More importantly, the book is an informed tour de force covering trends, movements and behaviors associated with conspiracy theories that directly impact how we think about and approach our collective global futures.
And this is where Covid-19 Conspiracy Theories is essential reading for anyone who’s serious about global futures. While it’s easy to characterize “informed” futures-thinking through rational behavior, science-driven solutions and saving the planet, these over-simplifications overlook the many roles that people — us, in other words — play in moulding, crafting, and ultimately defining the future. This is where it’s imperative that we collectively understand how potentially dangerous ideas can suck people in and sweep through society, while potentially robbing us of the futures we aspire to.
Here, using the pandemic as a focal point, Covid-19 Conspiracy Theories provides a startling and urgent perspective on the nature of conspiracy theories and the threats they present. This is a perspective that is informed by deep expertise, and yet one that is also modulated by empathy and self-awareness.
A Savvy but Sensitive Approach to Those Drawn In by Conspiracy Theories
It would be so very easy to write a book like this on conspiracy theories that depicts people who buy into them as crazy, cranks, or deeply delusional. I’m sure such a book would become a rallying point for self-proclaimed rational thinkers. It may even rise to the loft heights of a best-seller. But it would be disingenuous and phony — falling into the same self-righteous myopia and self-sustaining certainty that plagues the conspiracy theories it set out to debunk.
In contrast (and thankfully), Bodner, Welch, Brodie, Muldoon, Leech and Marshall take a very different approach. They recognize the seriousness of conspiracy theories and the threats they represent to society and the future. But they also recognize that we are all susceptible to being drawn in to these worlds.
As they write, “the painful truth is, most of us hold some conspiracy theories in our heads, and we think they are true conspiracy theories.” As a result, the book exhorts readers to be savvy but sensitive when approaching conspiracy theories, and those who become caught up in them.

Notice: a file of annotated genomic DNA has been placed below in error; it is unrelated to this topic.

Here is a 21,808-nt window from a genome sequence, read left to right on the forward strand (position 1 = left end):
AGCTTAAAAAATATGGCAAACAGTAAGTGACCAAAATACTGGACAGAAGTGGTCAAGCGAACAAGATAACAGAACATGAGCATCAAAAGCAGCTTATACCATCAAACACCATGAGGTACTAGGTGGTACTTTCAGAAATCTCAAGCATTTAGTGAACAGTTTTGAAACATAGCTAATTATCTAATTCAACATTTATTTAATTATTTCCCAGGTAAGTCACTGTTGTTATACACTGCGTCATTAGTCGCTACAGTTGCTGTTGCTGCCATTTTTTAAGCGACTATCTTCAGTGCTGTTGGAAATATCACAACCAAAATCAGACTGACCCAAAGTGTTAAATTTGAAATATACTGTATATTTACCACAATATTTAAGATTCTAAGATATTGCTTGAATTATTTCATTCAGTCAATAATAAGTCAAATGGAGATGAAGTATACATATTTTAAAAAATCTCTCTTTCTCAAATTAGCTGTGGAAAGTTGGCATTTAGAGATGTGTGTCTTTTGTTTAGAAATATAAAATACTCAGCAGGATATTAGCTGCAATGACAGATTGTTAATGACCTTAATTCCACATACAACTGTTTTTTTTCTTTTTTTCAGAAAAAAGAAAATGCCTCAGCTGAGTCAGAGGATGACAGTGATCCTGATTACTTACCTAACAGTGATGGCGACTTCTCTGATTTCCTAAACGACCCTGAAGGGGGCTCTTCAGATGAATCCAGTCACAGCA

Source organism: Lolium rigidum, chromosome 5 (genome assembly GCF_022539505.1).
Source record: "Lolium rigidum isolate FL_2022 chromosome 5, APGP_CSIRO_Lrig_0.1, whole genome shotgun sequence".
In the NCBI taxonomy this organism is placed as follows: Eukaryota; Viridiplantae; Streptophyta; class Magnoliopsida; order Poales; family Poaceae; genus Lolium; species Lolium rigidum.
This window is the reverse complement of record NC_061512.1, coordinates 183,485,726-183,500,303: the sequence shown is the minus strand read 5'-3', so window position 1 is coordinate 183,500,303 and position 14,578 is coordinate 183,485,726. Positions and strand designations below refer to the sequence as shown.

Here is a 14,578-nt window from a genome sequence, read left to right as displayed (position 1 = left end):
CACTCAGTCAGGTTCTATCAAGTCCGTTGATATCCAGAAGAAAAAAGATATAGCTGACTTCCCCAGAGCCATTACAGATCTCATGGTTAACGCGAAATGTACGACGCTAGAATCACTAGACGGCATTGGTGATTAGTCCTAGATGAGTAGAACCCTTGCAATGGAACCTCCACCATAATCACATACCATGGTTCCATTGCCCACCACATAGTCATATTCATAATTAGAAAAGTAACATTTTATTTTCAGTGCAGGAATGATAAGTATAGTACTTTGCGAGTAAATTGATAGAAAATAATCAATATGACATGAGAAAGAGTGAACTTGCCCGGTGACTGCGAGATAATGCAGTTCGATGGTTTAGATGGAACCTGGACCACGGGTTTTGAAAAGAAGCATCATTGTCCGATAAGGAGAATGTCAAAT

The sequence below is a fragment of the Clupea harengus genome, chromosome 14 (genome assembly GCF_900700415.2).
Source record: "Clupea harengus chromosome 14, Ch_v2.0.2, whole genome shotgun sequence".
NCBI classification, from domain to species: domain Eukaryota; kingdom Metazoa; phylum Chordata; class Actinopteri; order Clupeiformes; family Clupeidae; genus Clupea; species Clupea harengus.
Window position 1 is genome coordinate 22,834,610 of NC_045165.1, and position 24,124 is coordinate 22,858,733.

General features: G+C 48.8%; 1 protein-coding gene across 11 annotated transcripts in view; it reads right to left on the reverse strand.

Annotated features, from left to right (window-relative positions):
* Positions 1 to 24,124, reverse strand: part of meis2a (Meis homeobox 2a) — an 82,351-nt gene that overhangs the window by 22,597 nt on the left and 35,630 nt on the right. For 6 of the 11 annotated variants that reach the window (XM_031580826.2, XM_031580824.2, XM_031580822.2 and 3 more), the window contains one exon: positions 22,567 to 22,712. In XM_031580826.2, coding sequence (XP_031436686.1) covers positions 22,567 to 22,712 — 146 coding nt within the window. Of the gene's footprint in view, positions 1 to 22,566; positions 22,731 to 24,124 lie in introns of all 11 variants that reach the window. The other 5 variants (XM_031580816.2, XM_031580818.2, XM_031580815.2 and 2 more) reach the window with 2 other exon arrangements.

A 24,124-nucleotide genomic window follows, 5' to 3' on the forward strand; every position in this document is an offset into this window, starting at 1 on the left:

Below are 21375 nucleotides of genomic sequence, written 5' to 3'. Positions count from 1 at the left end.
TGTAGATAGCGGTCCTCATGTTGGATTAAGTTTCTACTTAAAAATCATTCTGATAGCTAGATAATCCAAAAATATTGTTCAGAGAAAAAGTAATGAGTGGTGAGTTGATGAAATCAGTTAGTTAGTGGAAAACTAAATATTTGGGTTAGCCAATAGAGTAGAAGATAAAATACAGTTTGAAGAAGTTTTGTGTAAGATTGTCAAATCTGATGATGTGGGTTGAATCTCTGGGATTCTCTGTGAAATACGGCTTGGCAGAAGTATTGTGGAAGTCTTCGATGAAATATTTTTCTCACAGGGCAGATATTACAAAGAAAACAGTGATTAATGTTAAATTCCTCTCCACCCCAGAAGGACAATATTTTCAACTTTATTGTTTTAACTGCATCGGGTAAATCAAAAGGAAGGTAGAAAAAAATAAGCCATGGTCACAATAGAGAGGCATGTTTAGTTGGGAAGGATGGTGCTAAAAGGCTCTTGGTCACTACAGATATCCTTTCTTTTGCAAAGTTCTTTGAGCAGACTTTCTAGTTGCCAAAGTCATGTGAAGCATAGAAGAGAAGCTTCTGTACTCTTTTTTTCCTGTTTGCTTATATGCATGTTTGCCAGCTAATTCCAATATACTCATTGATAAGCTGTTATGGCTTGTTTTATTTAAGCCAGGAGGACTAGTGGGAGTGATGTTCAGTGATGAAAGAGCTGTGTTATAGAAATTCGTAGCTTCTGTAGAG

As the authors consider how to respond to the challenges presented by conspiracy theories, they first ask readers to examine their own biases, values, and preferred narratives, and to be critical yet respectful of themselves as well as others in their lives. They likewise encourage readers to fact-check themselves.
Only then do they begin to explore how to talk with friends and family, colleagues, and others, about the conspiracies they hold as ground truth.
I suspect that most of us have at least one person in our lives that is drawn to conspiracy theories. And navigating this forms the focus of the last chapter in the book.
This is a chapter that resonated deeply with me-especially as someone who’s spent years working across groups and communities with very different ideas, values and beliefs. Here, the authors underline the importance of combining clarity of thought and self-reflection with empathy if we’re to rise above the ways in which conspiracy theories taint our visions of the future.
To me, this is one of the most important messages to come out of the book. Because make no mistake, for all our science, and all of our self-proclaimed rationality, we won’t succeed in building a more just, equitable and sustainable future unless we also understand who we are as builders of that future, and the conspiracy theories that we are all susceptible to.
“Covid-19 Conspiracy Thories: QAnon, 5G, the New World Order, and Other Viral Ideas” is written by John Bodner, Wendy Welch, Ian Brodie, Anna Muldoon, Donald Leech and Ashley Marshall, and published by McFarland and Company Inc.